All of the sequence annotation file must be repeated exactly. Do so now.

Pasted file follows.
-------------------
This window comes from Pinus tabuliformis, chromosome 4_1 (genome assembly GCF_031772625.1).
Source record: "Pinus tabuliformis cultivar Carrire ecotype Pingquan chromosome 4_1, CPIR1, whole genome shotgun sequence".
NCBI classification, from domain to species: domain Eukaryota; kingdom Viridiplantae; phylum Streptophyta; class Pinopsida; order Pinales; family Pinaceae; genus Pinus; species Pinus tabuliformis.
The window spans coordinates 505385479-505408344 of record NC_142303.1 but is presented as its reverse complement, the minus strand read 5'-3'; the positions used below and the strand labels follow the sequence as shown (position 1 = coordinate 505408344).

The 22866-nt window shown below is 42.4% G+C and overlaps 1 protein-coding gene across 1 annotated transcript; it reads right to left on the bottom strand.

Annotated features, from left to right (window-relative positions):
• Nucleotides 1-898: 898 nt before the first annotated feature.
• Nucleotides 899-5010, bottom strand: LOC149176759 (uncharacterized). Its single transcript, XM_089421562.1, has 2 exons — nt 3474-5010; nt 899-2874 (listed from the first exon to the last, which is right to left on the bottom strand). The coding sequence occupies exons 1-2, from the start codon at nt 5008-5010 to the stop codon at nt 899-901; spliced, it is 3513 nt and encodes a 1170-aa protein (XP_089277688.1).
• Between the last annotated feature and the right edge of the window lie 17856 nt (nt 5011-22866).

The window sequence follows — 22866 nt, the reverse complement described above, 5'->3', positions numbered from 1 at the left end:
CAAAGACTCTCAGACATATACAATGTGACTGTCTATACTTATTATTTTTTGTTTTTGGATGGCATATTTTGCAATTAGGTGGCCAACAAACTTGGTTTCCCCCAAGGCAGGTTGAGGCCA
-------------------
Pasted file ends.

This window comes from Pinus tabuliformis, chromosome 4_1 (genome assembly GCF_031772625.1).
Source record: "Pinus tabuliformis cultivar Carrire ecotype Pingquan chromosome 4_1, CPIR1, whole genome shotgun sequence".
NCBI classification, from domain to species: domain Eukaryota; kingdom Viridiplantae; phylum Streptophyta; class Pinopsida; order Pinales; family Pinaceae; genus Pinus; species Pinus tabuliformis.
The window spans coordinates 505385479-505408344 of record NC_142303.1 but is presented as its reverse complement, the minus strand read 5'-3'; the positions used below and the strand labels follow the sequence as shown (position 1 = coordinate 505408344).

The 22866-nt window shown below is 42.4% G+C and overlaps 1 protein-coding gene across 1 annotated transcript; it reads right to left on the bottom strand.

Annotated features, from left to right (window-relative positions):
• Nucleotides 1-898: 898 nt before the first annotated feature.
• Nucleotides 899-5010, bottom strand: LOC149176759 (uncharacterized). Its single transcript, XM_089421562.1, has 2 exons — nt 3474-5010; nt 899-2874 (listed from the first exon to the last, which is right to left on the bottom strand). The coding sequence occupies exons 1-2, from the start codon at nt 5008-5010 to the stop codon at nt 899-901; spliced, it is 3513 nt and encodes a 1170-aa protein (XP_089277688.1).
• Between the last annotated feature and the right edge of the window lie 17856 nt (nt 5011-22866).

The window sequence follows — 22866 nt, the reverse complement described above, 5'->3', positions numbered from 1 at the left end:
CAAAGACTCTCAGACATATACAATGTGACTGTCTATACTTATTATTTTTTGTTTTTGGATGGCATATTTTGCAATTAGGTGGCCAACAAACTTGGTTTCCCCCAAGGCAGGTTGAGGCCA